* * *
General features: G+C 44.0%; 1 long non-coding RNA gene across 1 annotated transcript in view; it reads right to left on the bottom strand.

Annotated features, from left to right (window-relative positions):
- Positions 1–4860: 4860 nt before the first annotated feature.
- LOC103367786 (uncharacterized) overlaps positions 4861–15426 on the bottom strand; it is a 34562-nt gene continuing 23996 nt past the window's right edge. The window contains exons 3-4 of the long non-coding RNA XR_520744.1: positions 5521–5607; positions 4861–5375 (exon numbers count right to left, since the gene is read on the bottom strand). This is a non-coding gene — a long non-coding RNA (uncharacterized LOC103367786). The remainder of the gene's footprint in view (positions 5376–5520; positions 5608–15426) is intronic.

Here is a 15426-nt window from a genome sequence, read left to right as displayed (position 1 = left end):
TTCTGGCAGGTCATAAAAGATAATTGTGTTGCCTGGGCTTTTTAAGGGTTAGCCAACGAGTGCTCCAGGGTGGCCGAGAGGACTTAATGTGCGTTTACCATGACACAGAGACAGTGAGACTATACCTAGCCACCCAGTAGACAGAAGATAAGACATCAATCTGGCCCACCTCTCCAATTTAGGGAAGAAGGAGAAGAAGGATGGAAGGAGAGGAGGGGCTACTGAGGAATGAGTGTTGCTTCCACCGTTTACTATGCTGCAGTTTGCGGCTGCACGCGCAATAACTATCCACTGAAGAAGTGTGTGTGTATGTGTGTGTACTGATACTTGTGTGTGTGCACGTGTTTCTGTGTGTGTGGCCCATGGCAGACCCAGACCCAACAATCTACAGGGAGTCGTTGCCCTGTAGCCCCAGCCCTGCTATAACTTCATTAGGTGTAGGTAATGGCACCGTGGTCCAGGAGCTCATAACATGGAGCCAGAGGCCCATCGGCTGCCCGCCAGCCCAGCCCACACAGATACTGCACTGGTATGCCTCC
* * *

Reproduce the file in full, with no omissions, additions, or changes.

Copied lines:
General features: G+C 44.0%; 1 long non-coding RNA gene across 1 annotated transcript in view; it reads right to left on the bottom strand.

Annotated features, from left to right (window-relative positions):
- Positions 1–4860: 4860 nt before the first annotated feature.
- LOC103367786 (uncharacterized) overlaps positions 4861–15426 on the bottom strand; it is a 34562-nt gene continuing 23996 nt past the window's right edge. The window contains exons 3-4 of the long non-coding RNA XR_520744.1: positions 5521–5607; positions 4861–5375 (exon numbers count right to left, since the gene is read on the bottom strand). This is a non-coding gene — a long non-coding RNA (uncharacterized LOC103367786). The remainder of the gene's footprint in view (positions 5376–5520; positions 5608–15426) is intronic.

Here is a 15426-nt window from a genome sequence, read left to right as displayed (position 1 = left end):
TTCTGGCAGGTCATAAAAGATAATTGTGTTGCCTGGGCTTTTTAAGGGTTAGCCAACGAGTGCTCCAGGGTGGCCGAGAGGACTTAATGTGCGTTTACCATGACACAGAGACAGTGAGACTATACCTAGCCACCCAGTAGACAGAAGATAAGACATCAATCTGGCCCACCTCTCCAATTTAGGGAAGAAGGAGAAGAAGGATGGAAGGAGAGGAGGGGCTACTGAGGAATGAGTGTTGCTTCCACCGTTTACTATGCTGCAGTTTGCGGCTGCACGCGCAATAACTATCCACTGAAGAAGTGTGTGTGTATGTGTGTGTACTGATACTTGTGTGTGTGCACGTGTTTCTGTGTGTGTGGCCCATGGCAGACCCAGACCCAACAATCTACAGGGAGTCGTTGCCCTGTAGCCCCAGCCCTGCTATAACTTCATTAGGTGTAGGTAATGGCACCGTGGTCCAGGAGCTCATAACATGGAGCCAGAGGCCCATCGGCTGCCCGCCAGCCCAGCCCACACAGATACTGCACTGGTATGCCTCC